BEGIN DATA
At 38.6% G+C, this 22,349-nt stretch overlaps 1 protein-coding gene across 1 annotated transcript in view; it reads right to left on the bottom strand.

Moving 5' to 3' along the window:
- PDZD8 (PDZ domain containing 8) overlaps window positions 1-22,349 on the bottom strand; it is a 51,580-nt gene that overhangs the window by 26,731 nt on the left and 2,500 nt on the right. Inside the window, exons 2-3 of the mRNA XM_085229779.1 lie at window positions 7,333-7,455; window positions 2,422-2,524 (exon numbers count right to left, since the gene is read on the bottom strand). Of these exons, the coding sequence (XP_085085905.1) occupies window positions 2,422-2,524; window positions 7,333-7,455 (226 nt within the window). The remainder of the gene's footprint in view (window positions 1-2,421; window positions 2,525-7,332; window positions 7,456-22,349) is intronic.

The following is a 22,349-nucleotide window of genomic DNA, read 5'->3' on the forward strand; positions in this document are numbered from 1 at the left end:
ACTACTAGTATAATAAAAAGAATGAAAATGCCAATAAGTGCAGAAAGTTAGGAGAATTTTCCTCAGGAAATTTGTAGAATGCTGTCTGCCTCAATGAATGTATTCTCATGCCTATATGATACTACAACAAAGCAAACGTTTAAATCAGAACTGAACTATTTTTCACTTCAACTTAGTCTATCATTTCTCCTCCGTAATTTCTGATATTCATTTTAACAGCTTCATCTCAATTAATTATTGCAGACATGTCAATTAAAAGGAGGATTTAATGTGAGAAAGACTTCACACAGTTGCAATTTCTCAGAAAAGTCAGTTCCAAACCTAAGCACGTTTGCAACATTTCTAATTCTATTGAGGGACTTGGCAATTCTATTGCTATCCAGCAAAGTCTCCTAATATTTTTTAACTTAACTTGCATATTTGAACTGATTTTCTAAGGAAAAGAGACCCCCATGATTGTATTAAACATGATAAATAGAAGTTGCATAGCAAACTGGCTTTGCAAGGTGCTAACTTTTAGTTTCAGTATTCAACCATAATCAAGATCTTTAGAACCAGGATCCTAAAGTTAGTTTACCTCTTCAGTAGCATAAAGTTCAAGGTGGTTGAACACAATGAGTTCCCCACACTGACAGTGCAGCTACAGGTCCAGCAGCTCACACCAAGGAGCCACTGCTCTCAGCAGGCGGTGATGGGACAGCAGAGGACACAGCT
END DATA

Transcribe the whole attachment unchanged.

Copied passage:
At 38.6% G+C, this 22,349-nt stretch overlaps 1 protein-coding gene across 1 annotated transcript in view; it reads right to left on the bottom strand.

Moving 5' to 3' along the window:
- PDZD8 (PDZ domain containing 8) overlaps window positions 1-22,349 on the bottom strand; it is a 51,580-nt gene that overhangs the window by 26,731 nt on the left and 2,500 nt on the right. Inside the window, exons 2-3 of the mRNA XM_085229779.1 lie at window positions 7,333-7,455; window positions 2,422-2,524 (exon numbers count right to left, since the gene is read on the bottom strand). Of these exons, the coding sequence (XP_085085905.1) occupies window positions 2,422-2,524; window positions 7,333-7,455 (226 nt within the window). The remainder of the gene's footprint in view (window positions 1-2,421; window positions 2,525-7,332; window positions 7,456-22,349) is intronic.

The following is a 22,349-nucleotide window of genomic DNA, read 5'->3' on the forward strand; positions in this document are numbered from 1 at the left end:
ACTACTAGTATAATAAAAAGAATGAAAATGCCAATAAGTGCAGAAAGTTAGGAGAATTTTCCTCAGGAAATTTGTAGAATGCTGTCTGCCTCAATGAATGTATTCTCATGCCTATATGATACTACAACAAAGCAAACGTTTAAATCAGAACTGAACTATTTTTCACTTCAACTTAGTCTATCATTTCTCCTCCGTAATTTCTGATATTCATTTTAACAGCTTCATCTCAATTAATTATTGCAGACATGTCAATTAAAAGGAGGATTTAATGTGAGAAAGACTTCACACAGTTGCAATTTCTCAGAAAAGTCAGTTCCAAACCTAAGCACGTTTGCAACATTTCTAATTCTATTGAGGGACTTGGCAATTCTATTGCTATCCAGCAAAGTCTCCTAATATTTTTTAACTTAACTTGCATATTTGAACTGATTTTCTAAGGAAAAGAGACCCCCATGATTGTATTAAACATGATAAATAGAAGTTGCATAGCAAACTGGCTTTGCAAGGTGCTAACTTTTAGTTTCAGTATTCAACCATAATCAAGATCTTTAGAACCAGGATCCTAAAGTTAGTTTACCTCTTCAGTAGCATAAAGTTCAAGGTGGTTGAACACAATGAGTTCCCCACACTGACAGTGCAGCTACAGGTCCAGCAGCTCACACCAAGGAGCCACTGCTCTCAGCAGGCGGTGATGGGACAGCAGAGGACACAGCT